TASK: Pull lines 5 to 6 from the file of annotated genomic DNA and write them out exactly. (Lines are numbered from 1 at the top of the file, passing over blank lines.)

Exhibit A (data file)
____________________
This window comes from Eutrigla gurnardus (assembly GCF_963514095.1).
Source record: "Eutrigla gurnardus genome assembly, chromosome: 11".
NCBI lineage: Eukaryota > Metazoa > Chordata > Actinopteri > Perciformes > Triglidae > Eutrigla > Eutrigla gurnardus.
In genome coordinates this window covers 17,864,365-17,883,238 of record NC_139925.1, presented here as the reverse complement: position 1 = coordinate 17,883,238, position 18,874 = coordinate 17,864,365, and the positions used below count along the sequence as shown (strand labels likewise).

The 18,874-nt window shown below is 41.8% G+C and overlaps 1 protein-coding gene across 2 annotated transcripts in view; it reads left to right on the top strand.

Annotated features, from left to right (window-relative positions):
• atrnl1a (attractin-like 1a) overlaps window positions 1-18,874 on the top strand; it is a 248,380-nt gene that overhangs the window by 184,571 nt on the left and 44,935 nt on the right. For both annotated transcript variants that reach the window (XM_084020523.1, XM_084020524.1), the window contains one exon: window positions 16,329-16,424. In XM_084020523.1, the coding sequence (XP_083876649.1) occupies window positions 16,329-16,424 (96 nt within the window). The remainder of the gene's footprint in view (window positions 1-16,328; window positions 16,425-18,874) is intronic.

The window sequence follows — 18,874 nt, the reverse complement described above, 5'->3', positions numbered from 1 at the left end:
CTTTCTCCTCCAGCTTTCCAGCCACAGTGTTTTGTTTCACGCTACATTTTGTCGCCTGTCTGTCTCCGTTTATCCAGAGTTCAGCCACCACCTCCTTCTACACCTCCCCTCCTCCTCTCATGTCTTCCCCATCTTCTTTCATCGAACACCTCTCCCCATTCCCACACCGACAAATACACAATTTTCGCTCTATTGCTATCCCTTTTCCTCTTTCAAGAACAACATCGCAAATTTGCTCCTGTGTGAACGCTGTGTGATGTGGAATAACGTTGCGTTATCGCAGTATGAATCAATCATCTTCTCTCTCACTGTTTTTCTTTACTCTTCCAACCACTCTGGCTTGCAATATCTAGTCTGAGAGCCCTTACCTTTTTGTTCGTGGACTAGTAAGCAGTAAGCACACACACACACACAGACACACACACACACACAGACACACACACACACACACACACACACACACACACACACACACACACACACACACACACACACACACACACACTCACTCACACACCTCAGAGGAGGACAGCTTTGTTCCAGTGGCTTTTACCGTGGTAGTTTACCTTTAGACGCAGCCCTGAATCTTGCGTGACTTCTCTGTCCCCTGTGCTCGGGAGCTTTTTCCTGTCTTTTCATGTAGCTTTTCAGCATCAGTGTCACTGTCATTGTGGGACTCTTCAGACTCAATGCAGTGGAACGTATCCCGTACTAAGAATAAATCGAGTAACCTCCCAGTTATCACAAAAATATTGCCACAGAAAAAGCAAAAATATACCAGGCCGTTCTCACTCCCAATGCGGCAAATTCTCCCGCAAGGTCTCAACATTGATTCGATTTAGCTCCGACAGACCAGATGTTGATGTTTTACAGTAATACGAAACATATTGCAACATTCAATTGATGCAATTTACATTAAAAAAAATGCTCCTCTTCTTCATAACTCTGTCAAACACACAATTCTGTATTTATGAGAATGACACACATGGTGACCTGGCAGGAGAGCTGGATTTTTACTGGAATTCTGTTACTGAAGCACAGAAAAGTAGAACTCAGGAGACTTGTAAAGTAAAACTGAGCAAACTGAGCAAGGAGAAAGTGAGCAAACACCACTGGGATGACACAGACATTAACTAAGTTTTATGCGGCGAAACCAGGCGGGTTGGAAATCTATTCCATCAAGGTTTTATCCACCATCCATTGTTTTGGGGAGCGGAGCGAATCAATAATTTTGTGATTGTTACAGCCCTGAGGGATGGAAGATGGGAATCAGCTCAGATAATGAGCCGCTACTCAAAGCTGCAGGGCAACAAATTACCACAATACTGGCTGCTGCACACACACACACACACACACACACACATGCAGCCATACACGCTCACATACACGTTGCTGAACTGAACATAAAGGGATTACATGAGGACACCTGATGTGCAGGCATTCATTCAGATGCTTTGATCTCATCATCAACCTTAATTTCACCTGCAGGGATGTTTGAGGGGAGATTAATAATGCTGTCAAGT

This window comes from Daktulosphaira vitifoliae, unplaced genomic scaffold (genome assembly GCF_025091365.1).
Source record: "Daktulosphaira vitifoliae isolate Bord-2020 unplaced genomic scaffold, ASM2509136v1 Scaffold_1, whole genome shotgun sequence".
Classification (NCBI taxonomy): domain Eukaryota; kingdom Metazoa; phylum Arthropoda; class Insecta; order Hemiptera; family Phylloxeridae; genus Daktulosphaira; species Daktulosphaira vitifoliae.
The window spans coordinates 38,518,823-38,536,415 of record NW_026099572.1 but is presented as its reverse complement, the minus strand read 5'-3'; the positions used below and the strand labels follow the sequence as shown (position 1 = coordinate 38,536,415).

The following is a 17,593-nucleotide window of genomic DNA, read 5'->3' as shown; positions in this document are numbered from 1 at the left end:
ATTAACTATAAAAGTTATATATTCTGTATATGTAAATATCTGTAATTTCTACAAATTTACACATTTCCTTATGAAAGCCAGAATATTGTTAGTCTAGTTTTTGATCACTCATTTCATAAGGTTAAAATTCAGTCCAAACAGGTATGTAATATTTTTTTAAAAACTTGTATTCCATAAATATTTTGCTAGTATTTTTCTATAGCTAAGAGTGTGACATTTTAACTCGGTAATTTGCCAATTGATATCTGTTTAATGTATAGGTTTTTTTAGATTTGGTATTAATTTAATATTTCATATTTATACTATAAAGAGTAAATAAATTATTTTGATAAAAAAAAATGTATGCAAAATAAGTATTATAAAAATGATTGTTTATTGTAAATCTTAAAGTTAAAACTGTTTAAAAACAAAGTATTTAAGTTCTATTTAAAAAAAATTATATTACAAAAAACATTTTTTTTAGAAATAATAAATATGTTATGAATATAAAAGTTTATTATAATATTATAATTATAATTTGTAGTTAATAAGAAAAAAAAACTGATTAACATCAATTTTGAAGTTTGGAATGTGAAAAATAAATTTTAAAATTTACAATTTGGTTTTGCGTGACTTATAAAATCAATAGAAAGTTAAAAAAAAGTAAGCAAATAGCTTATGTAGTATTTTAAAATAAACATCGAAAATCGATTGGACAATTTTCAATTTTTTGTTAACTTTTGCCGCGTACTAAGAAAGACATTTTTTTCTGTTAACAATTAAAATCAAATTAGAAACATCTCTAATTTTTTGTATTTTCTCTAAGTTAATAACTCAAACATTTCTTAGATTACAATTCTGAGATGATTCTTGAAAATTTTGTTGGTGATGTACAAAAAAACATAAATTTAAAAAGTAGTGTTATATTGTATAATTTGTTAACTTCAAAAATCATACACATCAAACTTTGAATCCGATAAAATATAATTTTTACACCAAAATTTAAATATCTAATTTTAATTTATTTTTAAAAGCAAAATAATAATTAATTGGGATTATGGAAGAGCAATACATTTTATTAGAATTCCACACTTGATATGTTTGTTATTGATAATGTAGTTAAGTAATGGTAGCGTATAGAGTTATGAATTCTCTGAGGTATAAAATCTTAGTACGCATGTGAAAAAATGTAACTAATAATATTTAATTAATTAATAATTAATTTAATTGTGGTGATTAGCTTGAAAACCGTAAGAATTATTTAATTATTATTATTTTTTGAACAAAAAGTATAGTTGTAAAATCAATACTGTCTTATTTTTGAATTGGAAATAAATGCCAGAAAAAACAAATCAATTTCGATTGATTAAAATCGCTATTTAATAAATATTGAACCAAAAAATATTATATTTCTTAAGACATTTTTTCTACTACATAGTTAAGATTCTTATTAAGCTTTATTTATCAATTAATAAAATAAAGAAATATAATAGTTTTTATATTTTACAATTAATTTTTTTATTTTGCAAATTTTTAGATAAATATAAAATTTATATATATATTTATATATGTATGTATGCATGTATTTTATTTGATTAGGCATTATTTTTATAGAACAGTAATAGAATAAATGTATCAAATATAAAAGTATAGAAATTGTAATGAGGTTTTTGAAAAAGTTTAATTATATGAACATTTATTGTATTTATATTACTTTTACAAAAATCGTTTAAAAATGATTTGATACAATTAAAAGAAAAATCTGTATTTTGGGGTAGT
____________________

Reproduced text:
The 18,874-nt window shown below is 41.8% G+C and overlaps 1 protein-coding gene across 2 annotated transcripts in view; it reads left to right on the top strand.

Annotated features, from left to right (window-relative positions):